A few weeks ago my colleague Paul Lau and I gave a talk at the NYC Android Meetup. We wanted to share our Android teams product development process at Etsy. How we collaborate as designers and developers to be effective at product development while experimenting and pushing our app UX as much as we can.
Our teams process is broken down into three parts each of which involve multiple iterations:
- Ideas – Here we’re creating designs and soliciting feedback from as many stakeholders as possible. Each screen is designed for 5 inch phones plus 7 and 10 inch tablets. Designers explore variations of each screen.
- Implementation- Build it quick and iterate. Get your designers eyes on it as soon as possible. Developers make the UI code flexible as it will likely change.
- Shipping- Freeze feature changes. Designers run through visual quality assurance (VQA). Iterate and make it great!
We included a few recent examples of screens we put together in the Etsy app and the some challenges we faced. Plus we added some implementation tips and tricks that help us stay flexible when building our UI layer. You can check out the slides from the talk below.
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I’m super excited and very honored that Google recently placed our latest Etsy Android app on a very short list of the best Android apps released this season.
You can read more over on the Android Developers blog and if you haven’t yet been shopping on the new Etsy for Android app on your tablet or phone, this might be just the reminder you need.
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Last week at Etsy we open sourced the staggered grid view from the new Etsy Android app. Somewhat surprisingly there’s been a large amount of interest from the Android community. I guess I shouldn’t be surprised. Whilst working on various apps I’ve found it challenging to implement advanced UI elements such as the staggered or masonry grid.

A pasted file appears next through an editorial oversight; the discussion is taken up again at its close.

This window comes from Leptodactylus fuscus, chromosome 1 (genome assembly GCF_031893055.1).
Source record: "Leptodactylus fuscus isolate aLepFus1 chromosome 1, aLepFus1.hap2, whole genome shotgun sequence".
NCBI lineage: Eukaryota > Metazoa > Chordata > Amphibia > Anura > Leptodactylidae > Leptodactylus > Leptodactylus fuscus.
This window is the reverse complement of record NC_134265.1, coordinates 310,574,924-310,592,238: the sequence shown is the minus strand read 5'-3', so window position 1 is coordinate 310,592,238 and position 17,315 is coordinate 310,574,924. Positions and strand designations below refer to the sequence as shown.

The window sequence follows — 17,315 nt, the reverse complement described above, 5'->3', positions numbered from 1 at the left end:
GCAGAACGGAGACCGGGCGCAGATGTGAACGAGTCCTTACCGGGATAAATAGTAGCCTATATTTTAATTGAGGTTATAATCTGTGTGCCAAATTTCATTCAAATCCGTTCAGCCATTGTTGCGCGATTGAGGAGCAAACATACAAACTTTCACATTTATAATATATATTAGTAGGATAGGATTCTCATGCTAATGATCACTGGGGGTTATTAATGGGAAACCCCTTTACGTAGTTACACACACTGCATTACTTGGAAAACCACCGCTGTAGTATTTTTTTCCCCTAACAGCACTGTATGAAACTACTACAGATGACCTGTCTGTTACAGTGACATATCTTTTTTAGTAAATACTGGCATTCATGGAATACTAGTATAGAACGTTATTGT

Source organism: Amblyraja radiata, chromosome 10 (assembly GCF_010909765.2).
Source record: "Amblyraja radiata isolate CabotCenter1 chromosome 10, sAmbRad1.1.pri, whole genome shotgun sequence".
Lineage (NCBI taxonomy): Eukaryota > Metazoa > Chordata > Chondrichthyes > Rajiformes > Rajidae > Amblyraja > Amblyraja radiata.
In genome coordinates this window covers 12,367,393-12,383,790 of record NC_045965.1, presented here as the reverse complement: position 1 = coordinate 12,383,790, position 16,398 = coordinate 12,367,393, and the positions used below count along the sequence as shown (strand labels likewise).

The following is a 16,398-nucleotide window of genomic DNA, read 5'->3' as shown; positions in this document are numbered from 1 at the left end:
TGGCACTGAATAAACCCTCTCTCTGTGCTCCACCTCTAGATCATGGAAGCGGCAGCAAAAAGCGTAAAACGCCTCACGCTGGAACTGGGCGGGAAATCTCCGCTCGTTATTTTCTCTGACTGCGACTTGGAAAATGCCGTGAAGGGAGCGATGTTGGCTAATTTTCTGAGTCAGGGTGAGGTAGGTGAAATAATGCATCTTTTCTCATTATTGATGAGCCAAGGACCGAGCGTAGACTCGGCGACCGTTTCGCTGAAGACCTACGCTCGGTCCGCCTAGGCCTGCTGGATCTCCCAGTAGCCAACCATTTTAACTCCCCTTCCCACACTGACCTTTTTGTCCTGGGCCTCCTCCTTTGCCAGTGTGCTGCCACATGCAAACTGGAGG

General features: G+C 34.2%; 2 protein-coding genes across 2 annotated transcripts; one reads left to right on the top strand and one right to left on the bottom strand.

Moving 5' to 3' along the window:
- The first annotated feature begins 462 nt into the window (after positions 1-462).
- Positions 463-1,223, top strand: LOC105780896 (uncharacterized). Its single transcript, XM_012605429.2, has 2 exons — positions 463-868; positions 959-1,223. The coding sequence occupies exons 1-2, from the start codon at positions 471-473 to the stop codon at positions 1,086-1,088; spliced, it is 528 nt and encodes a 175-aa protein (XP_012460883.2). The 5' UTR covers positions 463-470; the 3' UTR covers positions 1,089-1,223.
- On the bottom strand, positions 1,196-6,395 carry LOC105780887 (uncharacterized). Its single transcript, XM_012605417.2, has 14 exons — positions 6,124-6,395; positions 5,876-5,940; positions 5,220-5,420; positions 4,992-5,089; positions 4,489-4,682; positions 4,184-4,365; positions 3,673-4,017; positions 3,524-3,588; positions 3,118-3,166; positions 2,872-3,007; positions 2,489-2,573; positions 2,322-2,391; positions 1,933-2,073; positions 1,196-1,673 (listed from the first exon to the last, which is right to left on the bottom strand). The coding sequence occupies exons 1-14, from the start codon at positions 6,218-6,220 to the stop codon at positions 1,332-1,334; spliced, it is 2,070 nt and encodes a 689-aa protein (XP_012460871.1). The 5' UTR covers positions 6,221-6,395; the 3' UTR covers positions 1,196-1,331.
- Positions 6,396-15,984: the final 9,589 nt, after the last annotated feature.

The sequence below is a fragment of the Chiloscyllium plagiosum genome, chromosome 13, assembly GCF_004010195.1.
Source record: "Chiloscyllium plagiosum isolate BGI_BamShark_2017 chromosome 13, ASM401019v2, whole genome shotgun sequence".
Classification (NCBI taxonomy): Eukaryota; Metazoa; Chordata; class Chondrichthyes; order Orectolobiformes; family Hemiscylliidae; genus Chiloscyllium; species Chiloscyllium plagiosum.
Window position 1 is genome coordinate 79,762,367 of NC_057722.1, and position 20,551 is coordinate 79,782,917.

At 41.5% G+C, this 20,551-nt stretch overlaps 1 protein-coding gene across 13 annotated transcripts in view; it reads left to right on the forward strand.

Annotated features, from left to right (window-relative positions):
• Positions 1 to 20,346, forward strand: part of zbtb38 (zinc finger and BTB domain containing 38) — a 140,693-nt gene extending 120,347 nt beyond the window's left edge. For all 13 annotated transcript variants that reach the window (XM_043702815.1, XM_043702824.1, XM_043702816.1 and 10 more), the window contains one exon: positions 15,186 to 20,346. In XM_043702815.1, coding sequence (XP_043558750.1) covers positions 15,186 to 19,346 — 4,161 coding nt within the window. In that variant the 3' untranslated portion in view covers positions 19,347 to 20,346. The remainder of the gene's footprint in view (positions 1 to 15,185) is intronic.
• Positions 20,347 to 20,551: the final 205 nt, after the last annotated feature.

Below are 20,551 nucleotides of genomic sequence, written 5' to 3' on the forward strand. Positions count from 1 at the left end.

Thankfully I had the opportunity during a recent project at Etsy to implement this grid view that would support advanced features such as rows of varying heights & syncing row positions across orientation changes. Before deciding to develop the grid, we did of course evaluate existing options available including the unfinished StaggeredGridView in the AOSP source. In the end we came to the conclusion that if we were going to build something stable, reliable and performant it was a necessity to understand the entire scope of how the grid functioned and to achieve that we decided to develop a new component.
I’m quite happy with the results. The grid was developed over the course of two weeks. During the project we tested the grid on a number of devices available in our awesome Etsy Device Lab. We also found and fixed a couple of issues with the grid post launch using live crash logs.
Finally after open sourcing the grid, we’ve promoted release artifacts for the initial version to Maven Central, and will maintain releases here ongoing. So now it’s a simple one-liner to add the AndroidStaggeredGrid to your project. Big thanks here go to Chris Banes for his helpful Gradle plugin for uploading Android Artifacts to Maven.
You can find out more, how the grid is used and also run the sample app over on the Etsy Github – https://github.com/etsy/AndroidStaggeredGrid
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I am extremely excited and proud of the newly revamped and completely redesigned Etsy Android app which we rolled out to the public over the weekend.
After joining Etsy earlier this year our team set out on a project to bring the best of Android to the Etsy app. This included designing and building an app that was not only beautiful across multiple form factors, from phones to 7 & 10 inch tablets, but also included optimized screens for each.
Along the way we tackled some interesting development challenges, like building a custom non-standard grid view to support our staggered list (see the trending list below), and developing multiple common components to accelerate our Android processes through reuse. We also added animations and visual effects like blur broadly across the app to create a richer more engaging app experience. Not to mention a totally new navigation system, a new activity feed, new browse categories, new shop info pages and a dual-pane tablet optimized conversations manager.
** Side note: if any of the above sounds interesting to you then you should know that we’re hiring – https://www.etsy.com/careers
Throughout the whole project our goal for version 2 was to enable more Android users to connect to the amazing and diverse sellers that are making unique items on Etsy.
I hope that you all enjoy using this latest iteration of the Etsy for Android app as much as I did working on it. You can read more over on the Etsy News blog announcing the release.
If you haven’t tried Etsy for Android on your tablet or phone just head to the Google Play store to download the app.
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